Citi Research analyst Jason Bazinet thinks it is, and he agrees that “the odds have increased dramatically that Cablevision is sold within the next 12-18 months.” His report today making the case for chairman Charles Dolan and his son, CEO Jim Dolan, to sell — most likely either to Time Warner Cable or Charter — contributed to a 2.5% rise in Cablevision’s stock price, to $14.08. Without the sale speculation, Bazinet figures Cablevision shares would trade closer to $11. Why should the Dolans unload the company they’ve worked so hard to build? Cablevision has a lot of debt, and may find it too difficult to grow. Rising prices for programming “will likely continue to place downward pressure on profitability,” the analyst says. (Cablevision recently sued Viacom alleging that it jacked up programming costs by bundling channels, a charge that the entertainment giant rejects.) Cablevision can’t easily raise prices: It’s engaged in trench warfare with Verizon’s FiOS to attract subscribers the tri-state area around NYC. And Cablevision also recently gave up some potential growth by selling its Rocky Mountain cable systems to Charter. If Cablevision’s best days are behind it, then “we see few economic incentives for the Dolans to take the risk and hold out.” Others warn investors not to bet too heavily on a deal. The stock price has lost more than 60% of its value over the last two years and “the Dolans would logically prefer selling at a healthy [cash flow] level and multiple rather than at a trough,” ISI Media’s Vijay Jayant says.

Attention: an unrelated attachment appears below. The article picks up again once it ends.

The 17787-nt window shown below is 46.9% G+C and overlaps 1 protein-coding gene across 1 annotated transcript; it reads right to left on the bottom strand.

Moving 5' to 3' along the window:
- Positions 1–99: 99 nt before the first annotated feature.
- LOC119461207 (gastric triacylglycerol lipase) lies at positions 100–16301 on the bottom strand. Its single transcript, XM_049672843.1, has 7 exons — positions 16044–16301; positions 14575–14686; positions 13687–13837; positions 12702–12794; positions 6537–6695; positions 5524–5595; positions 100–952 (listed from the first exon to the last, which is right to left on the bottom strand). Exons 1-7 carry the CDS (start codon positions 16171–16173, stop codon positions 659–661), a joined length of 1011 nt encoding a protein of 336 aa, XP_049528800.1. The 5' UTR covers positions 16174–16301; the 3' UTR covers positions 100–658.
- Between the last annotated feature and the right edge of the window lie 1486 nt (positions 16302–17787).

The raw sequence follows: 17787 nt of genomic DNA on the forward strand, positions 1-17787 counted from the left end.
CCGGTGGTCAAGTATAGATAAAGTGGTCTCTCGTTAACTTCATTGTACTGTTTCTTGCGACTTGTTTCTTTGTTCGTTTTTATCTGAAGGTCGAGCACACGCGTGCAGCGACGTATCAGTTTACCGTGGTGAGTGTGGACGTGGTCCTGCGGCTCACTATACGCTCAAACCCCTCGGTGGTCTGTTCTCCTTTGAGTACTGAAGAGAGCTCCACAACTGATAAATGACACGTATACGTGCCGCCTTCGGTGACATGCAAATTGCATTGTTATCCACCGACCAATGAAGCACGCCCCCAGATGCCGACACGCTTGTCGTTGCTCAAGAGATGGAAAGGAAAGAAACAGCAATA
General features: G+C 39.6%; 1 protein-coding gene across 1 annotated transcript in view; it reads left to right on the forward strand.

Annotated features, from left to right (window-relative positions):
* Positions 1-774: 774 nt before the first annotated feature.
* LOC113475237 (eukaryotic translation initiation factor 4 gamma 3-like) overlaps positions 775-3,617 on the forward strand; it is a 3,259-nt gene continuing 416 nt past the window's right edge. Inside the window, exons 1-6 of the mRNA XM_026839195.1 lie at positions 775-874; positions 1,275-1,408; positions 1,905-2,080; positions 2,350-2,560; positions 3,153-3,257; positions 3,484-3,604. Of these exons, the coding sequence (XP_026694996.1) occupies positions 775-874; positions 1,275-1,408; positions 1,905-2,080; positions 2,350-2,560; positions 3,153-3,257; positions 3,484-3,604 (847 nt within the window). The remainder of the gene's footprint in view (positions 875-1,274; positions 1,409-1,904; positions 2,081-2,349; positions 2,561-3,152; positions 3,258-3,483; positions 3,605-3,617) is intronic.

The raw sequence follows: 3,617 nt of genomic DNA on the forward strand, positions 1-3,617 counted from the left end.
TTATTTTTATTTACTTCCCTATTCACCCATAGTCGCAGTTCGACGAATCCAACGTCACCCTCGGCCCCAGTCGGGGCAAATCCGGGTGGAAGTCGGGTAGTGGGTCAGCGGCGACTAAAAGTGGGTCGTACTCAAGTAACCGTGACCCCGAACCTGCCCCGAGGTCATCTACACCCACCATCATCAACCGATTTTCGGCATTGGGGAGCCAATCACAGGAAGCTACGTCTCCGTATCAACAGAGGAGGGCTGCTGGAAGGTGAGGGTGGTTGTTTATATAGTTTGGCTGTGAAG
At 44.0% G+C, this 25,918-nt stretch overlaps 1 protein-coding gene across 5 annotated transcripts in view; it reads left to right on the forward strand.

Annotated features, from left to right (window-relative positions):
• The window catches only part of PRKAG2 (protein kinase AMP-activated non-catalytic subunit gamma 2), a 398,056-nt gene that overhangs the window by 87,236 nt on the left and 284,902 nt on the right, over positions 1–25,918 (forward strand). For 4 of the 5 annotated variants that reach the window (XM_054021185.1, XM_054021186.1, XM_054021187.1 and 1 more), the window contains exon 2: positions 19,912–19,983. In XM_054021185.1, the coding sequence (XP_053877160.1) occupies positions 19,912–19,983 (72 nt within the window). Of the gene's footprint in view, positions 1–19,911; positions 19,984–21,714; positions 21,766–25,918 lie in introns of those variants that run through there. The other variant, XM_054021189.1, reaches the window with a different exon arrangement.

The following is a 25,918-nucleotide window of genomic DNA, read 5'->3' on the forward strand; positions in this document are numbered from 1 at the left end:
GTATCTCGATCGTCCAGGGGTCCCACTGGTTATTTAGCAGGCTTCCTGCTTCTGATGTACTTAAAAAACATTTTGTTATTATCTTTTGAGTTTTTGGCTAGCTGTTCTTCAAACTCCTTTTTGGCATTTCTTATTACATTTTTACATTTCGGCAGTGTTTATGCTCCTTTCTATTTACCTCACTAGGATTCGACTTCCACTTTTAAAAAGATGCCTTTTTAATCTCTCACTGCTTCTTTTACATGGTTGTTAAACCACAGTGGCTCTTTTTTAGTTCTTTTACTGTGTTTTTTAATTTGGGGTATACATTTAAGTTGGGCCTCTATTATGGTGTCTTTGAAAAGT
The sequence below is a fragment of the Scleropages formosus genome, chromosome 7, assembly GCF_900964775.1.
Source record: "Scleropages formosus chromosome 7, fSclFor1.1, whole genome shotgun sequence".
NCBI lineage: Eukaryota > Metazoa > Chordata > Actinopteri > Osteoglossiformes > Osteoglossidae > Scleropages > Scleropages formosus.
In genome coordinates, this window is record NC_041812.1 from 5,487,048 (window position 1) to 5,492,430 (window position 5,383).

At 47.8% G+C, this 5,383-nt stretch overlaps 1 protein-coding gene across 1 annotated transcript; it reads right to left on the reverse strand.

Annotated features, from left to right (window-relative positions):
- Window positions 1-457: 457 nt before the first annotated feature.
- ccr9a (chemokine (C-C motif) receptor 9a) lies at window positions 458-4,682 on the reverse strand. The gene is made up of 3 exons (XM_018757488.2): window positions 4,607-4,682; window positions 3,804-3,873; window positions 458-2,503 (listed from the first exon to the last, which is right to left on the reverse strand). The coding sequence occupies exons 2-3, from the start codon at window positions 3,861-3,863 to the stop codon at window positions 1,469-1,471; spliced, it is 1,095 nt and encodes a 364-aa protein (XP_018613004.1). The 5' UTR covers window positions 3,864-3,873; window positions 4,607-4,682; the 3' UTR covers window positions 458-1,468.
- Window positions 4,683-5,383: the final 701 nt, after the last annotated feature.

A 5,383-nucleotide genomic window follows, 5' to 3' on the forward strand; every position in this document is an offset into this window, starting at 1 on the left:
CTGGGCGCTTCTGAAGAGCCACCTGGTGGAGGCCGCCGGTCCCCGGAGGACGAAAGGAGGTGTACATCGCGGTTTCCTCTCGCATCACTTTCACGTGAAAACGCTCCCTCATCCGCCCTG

Is Wall Street Betting That Cablevision Will Soon Be Sold?
Trending Now on Deadline
More From Lieberman
- DreamWorks Animation's Negotiations With SoftBank Have Cooled: Report
- What Is SoftBank, And Why Might It Want DreamWorks Animation?
- UPDATE: Deal Talk Lifts DreamWorks Animation Shares While Analysts Question Its Logic
- Derek Jeter's Yankee Stadium Farewell Scores Record-Setting Streams For MLB.TV
- Comcast Names Exec To “Reimagine” Customer Experience, Acknowledging It's A Problem
- Yahoo And AOL Shares Pop After Activist Investor Urges A Merger